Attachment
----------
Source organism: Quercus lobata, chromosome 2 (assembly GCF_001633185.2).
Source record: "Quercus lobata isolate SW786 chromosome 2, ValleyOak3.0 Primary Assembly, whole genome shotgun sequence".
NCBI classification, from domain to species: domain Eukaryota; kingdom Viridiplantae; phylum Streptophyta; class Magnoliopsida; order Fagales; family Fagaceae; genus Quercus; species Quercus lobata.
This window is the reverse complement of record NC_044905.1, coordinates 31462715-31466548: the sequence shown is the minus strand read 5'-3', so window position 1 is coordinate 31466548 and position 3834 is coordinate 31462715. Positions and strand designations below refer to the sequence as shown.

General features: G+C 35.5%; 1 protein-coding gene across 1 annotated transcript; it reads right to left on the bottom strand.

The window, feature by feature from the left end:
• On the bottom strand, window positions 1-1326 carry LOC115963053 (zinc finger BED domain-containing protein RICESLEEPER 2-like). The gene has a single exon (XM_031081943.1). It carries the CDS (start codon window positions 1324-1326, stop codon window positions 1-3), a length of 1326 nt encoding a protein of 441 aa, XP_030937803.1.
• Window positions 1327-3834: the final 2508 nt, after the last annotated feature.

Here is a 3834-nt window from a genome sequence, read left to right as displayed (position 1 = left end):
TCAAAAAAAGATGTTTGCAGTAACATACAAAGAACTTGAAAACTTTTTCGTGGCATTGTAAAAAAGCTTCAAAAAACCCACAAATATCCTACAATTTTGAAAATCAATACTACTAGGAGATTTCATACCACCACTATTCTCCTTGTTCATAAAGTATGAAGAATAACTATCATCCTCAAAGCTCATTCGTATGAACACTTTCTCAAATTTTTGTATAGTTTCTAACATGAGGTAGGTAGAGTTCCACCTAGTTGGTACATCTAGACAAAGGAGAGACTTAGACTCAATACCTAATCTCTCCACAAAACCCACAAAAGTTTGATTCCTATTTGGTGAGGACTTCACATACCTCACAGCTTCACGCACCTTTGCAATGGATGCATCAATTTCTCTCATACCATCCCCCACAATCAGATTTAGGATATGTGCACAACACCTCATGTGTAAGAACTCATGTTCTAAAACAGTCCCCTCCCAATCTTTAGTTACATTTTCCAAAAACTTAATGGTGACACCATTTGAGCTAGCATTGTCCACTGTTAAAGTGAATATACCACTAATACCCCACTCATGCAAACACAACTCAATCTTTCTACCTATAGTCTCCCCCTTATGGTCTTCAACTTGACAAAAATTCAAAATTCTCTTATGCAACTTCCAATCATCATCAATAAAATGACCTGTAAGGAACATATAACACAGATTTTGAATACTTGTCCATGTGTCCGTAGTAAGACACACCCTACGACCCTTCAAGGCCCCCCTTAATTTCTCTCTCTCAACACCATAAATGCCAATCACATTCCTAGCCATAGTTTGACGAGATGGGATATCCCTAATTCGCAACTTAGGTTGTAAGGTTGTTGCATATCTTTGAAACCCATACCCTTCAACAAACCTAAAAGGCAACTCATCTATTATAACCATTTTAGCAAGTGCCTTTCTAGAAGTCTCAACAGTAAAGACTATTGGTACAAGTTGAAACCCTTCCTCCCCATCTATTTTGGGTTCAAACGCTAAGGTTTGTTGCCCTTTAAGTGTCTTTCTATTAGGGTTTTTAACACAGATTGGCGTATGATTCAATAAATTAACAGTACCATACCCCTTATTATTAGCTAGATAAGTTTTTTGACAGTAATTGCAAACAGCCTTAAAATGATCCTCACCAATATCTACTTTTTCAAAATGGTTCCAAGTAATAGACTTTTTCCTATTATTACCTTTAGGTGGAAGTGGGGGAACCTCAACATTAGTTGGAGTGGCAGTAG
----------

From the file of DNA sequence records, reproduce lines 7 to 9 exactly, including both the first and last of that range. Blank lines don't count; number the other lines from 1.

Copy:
• On the bottom strand, window positions 1-1326 carry LOC115963053 (zinc finger BED domain-containing protein RICESLEEPER 2-like). The gene has a single exon (XM_031081943.1). It carries the CDS (start codon window positions 1324-1326, stop codon window positions 1-3), a length of 1326 nt encoding a protein of 441 aa, XP_030937803.1.
• Window positions 1327-3834: the final 2508 nt, after the last annotated feature.

Here is a 3834-nt window from a genome sequence, read left to right as displayed (position 1 = left end):